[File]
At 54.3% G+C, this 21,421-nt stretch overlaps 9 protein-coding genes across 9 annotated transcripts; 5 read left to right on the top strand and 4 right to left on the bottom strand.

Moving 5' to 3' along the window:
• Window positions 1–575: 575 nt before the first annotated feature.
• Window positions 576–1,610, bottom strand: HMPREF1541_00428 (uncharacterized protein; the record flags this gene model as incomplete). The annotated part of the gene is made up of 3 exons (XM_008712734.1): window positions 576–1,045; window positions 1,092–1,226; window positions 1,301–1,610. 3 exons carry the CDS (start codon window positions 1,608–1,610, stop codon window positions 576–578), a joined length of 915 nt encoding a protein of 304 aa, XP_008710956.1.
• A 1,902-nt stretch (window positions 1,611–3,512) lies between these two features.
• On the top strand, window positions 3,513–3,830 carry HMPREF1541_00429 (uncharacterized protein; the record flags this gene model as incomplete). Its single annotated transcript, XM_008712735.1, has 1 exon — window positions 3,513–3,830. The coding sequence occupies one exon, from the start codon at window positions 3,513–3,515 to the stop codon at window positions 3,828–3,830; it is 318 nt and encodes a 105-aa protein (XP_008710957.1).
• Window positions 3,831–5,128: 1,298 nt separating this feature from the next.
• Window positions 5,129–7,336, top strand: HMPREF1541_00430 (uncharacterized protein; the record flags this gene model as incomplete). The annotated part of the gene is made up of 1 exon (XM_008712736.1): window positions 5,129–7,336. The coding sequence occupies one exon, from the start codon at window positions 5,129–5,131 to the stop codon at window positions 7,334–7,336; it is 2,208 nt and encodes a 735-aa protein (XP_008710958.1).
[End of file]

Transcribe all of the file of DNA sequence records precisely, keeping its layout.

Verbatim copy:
At 54.3% G+C, this 21,421-nt stretch overlaps 9 protein-coding genes across 9 annotated transcripts; 5 read left to right on the top strand and 4 right to left on the bottom strand.

Moving 5' to 3' along the window:
• Window positions 1–575: 575 nt before the first annotated feature.
• Window positions 576–1,610, bottom strand: HMPREF1541_00428 (uncharacterized protein; the record flags this gene model as incomplete). The annotated part of the gene is made up of 3 exons (XM_008712734.1): window positions 576–1,045; window positions 1,092–1,226; window positions 1,301–1,610. 3 exons carry the CDS (start codon window positions 1,608–1,610, stop codon window positions 576–578), a joined length of 915 nt encoding a protein of 304 aa, XP_008710956.1.
• A 1,902-nt stretch (window positions 1,611–3,512) lies between these two features.
• On the top strand, window positions 3,513–3,830 carry HMPREF1541_00429 (uncharacterized protein; the record flags this gene model as incomplete). Its single annotated transcript, XM_008712735.1, has 1 exon — window positions 3,513–3,830. The coding sequence occupies one exon, from the start codon at window positions 3,513–3,515 to the stop codon at window positions 3,828–3,830; it is 318 nt and encodes a 105-aa protein (XP_008710957.1).
• Window positions 3,831–5,128: 1,298 nt separating this feature from the next.
• Window positions 5,129–7,336, top strand: HMPREF1541_00430 (uncharacterized protein; the record flags this gene model as incomplete). The annotated part of the gene is made up of 1 exon (XM_008712736.1): window positions 5,129–7,336. The coding sequence occupies one exon, from the start codon at window positions 5,129–5,131 to the stop codon at window positions 7,334–7,336; it is 2,208 nt and encodes a 735-aa protein (XP_008710958.1).